4. The RSA provides that ''[t]he Secretary, through the Commissioner, shall prescribe regulations to establish a priority for the operation of cafeterias on Federal property by blind licensees when he determines, on an individual basis and after consultation with the head of the appropriate installation, that such operation can be provided at a reasonable cost with food of a high quality comparable to that currently provided to employees, whether by contract or otherwise." 20 U.S.C. § 107d-3 (e).

         5. "Those regulations provide that all contracts 'pertaining to the operation of cafeterias on Federal property' are subject to the RSA." Kan. Dep't for Children & Families, 874 F.3d at 1231 (quoting 34 C.F.R. § 395.33(c)).

         6. ''Under the RSA, the Secretary designates a State Licensing Agency (SLA) in each state to issue licenses to qualified blind persons to operate vending facilities on federal property." Id. (citing 20 U.S.C. § 107a(a)(5)). The Tenth Circuit has summarized how a designated SLA works with a blind vendor and a federal agency to procure vending-facilities services as follows:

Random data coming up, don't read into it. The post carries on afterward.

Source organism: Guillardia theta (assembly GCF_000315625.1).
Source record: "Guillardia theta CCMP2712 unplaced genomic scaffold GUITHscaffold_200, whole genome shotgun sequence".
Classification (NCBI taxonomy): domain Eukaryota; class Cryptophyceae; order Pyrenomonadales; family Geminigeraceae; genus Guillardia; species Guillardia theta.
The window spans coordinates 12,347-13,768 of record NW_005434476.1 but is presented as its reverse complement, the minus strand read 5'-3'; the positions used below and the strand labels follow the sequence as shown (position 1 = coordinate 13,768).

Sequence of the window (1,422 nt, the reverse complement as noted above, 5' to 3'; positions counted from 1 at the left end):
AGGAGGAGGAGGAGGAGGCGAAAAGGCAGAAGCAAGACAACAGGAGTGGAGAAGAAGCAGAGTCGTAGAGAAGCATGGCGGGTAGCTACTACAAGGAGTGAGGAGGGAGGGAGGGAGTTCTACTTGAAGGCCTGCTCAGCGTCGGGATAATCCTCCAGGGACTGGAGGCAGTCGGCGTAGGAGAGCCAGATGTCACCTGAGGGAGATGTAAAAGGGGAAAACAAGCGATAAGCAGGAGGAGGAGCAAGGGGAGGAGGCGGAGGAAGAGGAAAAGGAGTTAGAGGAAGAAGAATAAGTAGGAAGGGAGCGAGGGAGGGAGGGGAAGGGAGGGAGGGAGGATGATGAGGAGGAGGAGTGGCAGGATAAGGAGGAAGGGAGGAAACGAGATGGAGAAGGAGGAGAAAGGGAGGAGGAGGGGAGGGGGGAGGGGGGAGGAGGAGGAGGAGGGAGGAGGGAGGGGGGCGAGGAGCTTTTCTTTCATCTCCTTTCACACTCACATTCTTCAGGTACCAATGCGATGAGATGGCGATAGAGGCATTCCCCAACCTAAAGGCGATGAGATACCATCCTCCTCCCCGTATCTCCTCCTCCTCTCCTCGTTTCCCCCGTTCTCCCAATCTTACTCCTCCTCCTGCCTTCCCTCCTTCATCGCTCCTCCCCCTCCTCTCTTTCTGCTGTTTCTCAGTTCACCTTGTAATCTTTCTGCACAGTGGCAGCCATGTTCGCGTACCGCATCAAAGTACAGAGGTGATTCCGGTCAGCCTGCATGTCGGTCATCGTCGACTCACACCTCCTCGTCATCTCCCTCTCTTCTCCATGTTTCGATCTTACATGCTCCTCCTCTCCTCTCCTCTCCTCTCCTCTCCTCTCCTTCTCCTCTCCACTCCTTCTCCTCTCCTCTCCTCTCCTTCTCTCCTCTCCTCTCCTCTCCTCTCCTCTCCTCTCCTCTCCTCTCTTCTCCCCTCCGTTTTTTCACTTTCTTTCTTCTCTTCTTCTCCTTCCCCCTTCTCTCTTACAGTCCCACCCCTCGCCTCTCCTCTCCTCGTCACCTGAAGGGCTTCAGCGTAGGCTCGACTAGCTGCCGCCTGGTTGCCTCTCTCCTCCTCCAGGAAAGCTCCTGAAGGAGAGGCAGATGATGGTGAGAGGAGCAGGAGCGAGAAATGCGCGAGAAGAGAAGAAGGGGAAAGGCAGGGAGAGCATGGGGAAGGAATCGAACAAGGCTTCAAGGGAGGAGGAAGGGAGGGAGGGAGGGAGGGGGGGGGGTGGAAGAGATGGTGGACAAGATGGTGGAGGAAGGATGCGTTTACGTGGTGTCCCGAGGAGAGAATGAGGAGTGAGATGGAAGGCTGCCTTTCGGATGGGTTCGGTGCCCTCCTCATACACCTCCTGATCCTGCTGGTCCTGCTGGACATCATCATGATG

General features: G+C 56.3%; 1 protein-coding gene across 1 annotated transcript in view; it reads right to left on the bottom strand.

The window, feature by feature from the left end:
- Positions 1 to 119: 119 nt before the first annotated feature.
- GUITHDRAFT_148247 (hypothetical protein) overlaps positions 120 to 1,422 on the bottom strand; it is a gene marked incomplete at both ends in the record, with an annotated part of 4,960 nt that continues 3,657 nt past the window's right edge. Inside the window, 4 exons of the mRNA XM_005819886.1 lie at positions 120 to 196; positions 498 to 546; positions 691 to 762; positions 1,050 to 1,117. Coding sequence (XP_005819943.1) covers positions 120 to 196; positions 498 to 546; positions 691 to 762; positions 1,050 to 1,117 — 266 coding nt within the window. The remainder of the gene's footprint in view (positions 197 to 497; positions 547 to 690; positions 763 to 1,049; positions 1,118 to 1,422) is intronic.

When a federal agency procures vending-facility services, it does not contract directly with a blind vendor. The agency instead negotiates a contract directly with the SLA or solicits competitive bids for the contract. If the federal agency solicits bids, it must invite the SLA to bid on the contract. The SLA then selects a licensed blind vendor and submits a bid on that vendor's behalf if the vendor can provide services ''at comparable costs and of comparable high quality." If the SLA's bid is ''within a competitive range and has been ranked among those proposals which have a reasonable chance of being selected for final award," then the procuring agency must consult with the Secretary. The Secretary must then give priority to the blind vendor if she determines that the "operation can be provided at a reasonable cost" and at a comparatively ''high quality." If the SLA and its blind vendor are awarded the contract, then the blind vendor operates the dining facility and manages the day-to-day operations.